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Although not borne out of extensive research or clinical trials, there are already quite a volume of reports of individuals succumbing to a heart attack or stroke following a single heavy, fat-laden meal.

What? A single meal could immediately trigger a heart attack? Well, in high-risk, predisposed individuals, many of whom don’t realize they are at risk, there appears to be enough reason for this to happen. Looking at the pathophysiological events following a high-carbohydrate, high-fat, high-salt diet, one can be easily convinced that the stage for a potentially catastrophic heart attack or stroke is indeed ominously set up. One study presented at the American Heart Association scientific sessions has shown that an eating binge can quadruple the risk of a heart attack within the next two hours of the meal.

Adverse shift

The mechanism implicated that after a large meal, an adverse shift in the circulation happens. The blood circulation is diverted to the intestines to aid digestion, and this can take up to six hours. Meanwhile, other organs, including the heart and brain, don’t get their fair share of the circulation which can render them relatively ischemic or lacking in nutrients and oxygen. If one already has significant narrowing of the heart and brain arteries, this may be the final straw that breaks the camel’s back, leading to a potentially catastrophic event.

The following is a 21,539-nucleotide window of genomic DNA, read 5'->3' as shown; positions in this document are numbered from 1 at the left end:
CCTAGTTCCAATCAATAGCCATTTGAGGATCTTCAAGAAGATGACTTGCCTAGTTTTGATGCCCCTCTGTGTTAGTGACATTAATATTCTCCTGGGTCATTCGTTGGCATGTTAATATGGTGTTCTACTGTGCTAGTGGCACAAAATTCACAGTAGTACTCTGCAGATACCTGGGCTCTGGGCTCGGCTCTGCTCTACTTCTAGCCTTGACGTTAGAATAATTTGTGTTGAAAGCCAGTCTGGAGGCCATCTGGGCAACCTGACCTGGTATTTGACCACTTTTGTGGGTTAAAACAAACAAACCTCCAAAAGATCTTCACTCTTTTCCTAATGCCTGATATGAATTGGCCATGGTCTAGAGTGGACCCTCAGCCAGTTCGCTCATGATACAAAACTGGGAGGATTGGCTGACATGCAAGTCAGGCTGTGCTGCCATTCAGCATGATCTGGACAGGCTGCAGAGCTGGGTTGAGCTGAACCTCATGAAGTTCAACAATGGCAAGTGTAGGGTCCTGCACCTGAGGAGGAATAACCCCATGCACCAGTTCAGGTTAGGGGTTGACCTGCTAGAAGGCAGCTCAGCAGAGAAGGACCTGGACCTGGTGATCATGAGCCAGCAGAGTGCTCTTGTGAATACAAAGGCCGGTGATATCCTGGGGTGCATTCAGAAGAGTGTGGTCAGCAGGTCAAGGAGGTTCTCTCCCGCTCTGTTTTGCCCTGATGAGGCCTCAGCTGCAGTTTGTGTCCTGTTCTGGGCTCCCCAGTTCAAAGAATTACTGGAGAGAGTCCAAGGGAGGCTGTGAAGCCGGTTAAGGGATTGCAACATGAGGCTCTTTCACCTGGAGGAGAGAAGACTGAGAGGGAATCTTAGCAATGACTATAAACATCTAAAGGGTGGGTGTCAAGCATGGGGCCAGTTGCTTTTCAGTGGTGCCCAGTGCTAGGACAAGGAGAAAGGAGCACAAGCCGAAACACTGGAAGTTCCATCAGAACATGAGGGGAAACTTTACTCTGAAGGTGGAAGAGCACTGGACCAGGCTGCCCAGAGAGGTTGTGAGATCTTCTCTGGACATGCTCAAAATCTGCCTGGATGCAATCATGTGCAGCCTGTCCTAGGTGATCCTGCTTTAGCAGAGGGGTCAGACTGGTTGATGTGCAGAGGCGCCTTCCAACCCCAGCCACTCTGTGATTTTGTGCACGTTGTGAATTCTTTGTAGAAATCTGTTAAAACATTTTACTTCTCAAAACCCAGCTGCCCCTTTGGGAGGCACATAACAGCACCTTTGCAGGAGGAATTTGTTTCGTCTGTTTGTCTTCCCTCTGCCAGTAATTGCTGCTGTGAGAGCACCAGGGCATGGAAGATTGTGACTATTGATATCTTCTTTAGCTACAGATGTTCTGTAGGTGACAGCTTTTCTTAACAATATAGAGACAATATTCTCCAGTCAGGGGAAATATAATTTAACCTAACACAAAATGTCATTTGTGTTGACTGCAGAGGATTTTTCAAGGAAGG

A heavy meal can also trigger more insulin release due to the heavy carbohydrate load and since excessive insulin makes the arteries constrict, it can aggravate the reduced circulation to the coronaries (heart) and cerebral (brain) arteries.

The dangerous elevation in the blood cholesterol and triglycerides following a binging episode can also release bad hormones called inflammatory cytokines into the circulation, which can trigger a heart attack or a stroke.

The key, of course, is moderation in everything we do during the holidays; and a conscious effort to prevent ourselves from being unnecessarily exposed to these heart-attack stressors and triggers.

The best person

How does one know if one is at risk? One’s family physician should be the best person who could tell. But if one already has a previous history of heart attack, stroke (or even just transient ischemic attacks, aka “warning stroke”); cardiovascular risk factors like diabetes, high blood pressure, high cholesterol and triglyceride levels, obesity, smoking; family history of heart attack, stroke or sudden death, one has to exert caution and must constantly remind oneself that it’s better to be safe than sorry.

After all, the yin-yang balance is supposed to lead to harmony, bliss and good health—and not catastrophe.

Wishing you all a merry Christmas and a joyous, healthy New Year.

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TAGS: christmas, column, health and science, holiday stress, new year, rafael r. Castillo, yin-yang